Although PET has a number of advantages as a food packaging material over glass, including cost and weight, the impact of using plastics as a packaging material on the environment is becoming a much more visible issue. The debate over what is the most appropriate food and beverage packaging material, glass, PET or other alternative materials such as aluminium is set to intensify in the coming years. As attitudes shift and the pressure intensifies on governments to address the issue of plastic waste, we could see a reversal of the trends observed the last few decades with consumers and producers opting for glass or other alternatives such as aluminium over plastics.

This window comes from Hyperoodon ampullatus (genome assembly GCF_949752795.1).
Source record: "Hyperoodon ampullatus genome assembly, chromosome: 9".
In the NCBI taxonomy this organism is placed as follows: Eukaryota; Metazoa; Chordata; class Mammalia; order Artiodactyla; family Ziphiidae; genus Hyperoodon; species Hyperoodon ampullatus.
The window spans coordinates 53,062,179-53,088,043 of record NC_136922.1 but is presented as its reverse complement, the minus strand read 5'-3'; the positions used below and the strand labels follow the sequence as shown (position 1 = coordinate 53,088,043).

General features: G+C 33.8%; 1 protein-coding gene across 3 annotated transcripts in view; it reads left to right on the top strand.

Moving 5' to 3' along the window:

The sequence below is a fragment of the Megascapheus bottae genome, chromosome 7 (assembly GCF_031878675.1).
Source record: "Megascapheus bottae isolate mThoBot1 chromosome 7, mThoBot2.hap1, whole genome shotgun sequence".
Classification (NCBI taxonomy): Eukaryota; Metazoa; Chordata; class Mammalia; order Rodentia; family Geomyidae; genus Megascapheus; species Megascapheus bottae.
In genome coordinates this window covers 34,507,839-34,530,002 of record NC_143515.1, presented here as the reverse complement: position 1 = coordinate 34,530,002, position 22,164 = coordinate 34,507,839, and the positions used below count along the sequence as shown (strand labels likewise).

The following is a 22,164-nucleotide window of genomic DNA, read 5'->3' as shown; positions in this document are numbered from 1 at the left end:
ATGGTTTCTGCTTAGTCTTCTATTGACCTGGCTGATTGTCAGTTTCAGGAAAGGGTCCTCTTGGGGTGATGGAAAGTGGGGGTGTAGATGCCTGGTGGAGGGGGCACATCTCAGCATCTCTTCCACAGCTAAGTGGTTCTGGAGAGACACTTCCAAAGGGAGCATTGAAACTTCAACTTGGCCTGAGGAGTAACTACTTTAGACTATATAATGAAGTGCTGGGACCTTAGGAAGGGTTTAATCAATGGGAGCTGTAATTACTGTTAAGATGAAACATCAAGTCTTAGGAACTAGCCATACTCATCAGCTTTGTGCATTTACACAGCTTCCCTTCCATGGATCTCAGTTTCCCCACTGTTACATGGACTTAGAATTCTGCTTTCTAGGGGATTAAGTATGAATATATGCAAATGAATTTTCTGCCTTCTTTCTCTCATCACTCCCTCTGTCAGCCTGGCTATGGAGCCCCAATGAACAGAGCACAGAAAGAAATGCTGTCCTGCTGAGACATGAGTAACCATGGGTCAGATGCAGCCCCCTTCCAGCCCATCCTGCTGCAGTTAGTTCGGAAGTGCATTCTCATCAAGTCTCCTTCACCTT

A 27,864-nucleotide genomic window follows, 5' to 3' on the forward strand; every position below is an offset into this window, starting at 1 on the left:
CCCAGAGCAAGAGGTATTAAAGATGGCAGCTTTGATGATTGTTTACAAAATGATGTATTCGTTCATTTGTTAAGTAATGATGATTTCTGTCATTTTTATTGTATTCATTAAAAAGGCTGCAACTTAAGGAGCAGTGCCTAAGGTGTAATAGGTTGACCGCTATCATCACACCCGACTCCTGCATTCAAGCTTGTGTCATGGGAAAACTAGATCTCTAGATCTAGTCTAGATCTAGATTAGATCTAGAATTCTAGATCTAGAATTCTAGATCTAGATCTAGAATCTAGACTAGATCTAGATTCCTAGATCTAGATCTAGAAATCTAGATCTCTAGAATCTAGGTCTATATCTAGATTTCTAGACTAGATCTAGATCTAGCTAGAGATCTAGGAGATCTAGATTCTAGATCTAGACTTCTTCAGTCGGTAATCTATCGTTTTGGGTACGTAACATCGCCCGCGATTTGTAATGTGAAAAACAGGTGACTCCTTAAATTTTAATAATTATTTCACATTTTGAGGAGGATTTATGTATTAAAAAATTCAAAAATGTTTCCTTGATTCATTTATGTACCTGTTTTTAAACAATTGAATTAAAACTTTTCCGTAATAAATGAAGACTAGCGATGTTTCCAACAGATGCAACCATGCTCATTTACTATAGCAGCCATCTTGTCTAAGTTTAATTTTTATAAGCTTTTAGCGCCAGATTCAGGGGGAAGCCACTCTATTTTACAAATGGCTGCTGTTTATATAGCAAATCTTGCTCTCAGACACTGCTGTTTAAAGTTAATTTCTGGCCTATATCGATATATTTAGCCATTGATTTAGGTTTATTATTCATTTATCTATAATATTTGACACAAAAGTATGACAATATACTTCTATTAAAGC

Coming Soon - IHS Markit Plastics Sustainability Multi-Client Study
The study will address the following key issues:
- What is global impact on virgin plastics from sustainability initiatives spanning "Reduce, Reuse, Recycle, Recover" both today and over the next decades?
- What are the forecast supply/demand for both a base and alternative case - with consistent assumptions across- reflecting the high risk/high recycle use?
- What is the potential impact on petrochemical monomer and feedstock demand resulting from plastics sustainability development?
- What is the current status and trends for global and regional regulatory actions affecting plastics demand and their implications?
For further details, contact: Robin Waters Associate Director, Research and Analysis | Robin.Waters@ihsmarkit.com
Posted 08 August 2018 by Matthew Hancock, Senior Analyst, Soda Ash, IHS Markit